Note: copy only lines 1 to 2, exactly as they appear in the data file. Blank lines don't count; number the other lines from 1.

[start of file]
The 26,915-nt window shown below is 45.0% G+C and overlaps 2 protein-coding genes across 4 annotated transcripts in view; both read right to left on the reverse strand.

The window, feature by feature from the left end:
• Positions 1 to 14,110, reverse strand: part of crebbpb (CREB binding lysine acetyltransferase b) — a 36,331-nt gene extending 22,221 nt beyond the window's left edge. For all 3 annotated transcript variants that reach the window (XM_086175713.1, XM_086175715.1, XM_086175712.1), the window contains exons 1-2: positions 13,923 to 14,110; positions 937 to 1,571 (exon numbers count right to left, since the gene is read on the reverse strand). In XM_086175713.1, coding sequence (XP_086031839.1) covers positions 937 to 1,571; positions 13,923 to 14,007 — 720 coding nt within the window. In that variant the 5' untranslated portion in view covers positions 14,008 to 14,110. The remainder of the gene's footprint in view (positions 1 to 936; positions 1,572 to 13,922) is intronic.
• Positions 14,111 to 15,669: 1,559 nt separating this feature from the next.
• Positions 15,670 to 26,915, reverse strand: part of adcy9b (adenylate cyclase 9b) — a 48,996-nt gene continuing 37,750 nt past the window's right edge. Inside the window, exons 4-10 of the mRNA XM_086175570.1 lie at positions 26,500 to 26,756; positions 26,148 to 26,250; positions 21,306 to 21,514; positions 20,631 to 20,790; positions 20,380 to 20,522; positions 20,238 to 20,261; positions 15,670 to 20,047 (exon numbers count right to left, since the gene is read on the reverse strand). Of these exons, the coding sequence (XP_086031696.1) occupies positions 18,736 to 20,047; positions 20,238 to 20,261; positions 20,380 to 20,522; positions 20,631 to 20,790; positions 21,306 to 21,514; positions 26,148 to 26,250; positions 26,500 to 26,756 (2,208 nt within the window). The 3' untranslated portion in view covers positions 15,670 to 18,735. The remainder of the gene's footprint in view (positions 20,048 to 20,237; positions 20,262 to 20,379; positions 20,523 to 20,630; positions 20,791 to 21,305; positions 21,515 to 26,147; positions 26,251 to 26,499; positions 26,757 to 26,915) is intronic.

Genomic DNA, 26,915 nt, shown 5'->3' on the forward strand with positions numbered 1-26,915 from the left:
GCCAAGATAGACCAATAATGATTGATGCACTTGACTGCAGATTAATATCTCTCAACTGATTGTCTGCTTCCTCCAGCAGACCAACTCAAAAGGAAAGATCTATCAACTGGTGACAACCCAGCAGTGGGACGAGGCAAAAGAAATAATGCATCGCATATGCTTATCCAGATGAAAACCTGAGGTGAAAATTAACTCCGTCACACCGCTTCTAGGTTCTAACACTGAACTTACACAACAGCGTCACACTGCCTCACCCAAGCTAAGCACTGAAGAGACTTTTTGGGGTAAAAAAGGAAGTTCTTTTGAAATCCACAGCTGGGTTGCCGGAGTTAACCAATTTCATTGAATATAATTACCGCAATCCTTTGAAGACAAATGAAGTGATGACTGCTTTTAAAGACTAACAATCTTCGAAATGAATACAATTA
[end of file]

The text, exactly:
The 26,915-nt window shown below is 45.0% G+C and overlaps 2 protein-coding genes across 4 annotated transcripts in view; both read right to left on the reverse strand.

The window, feature by feature from the left end: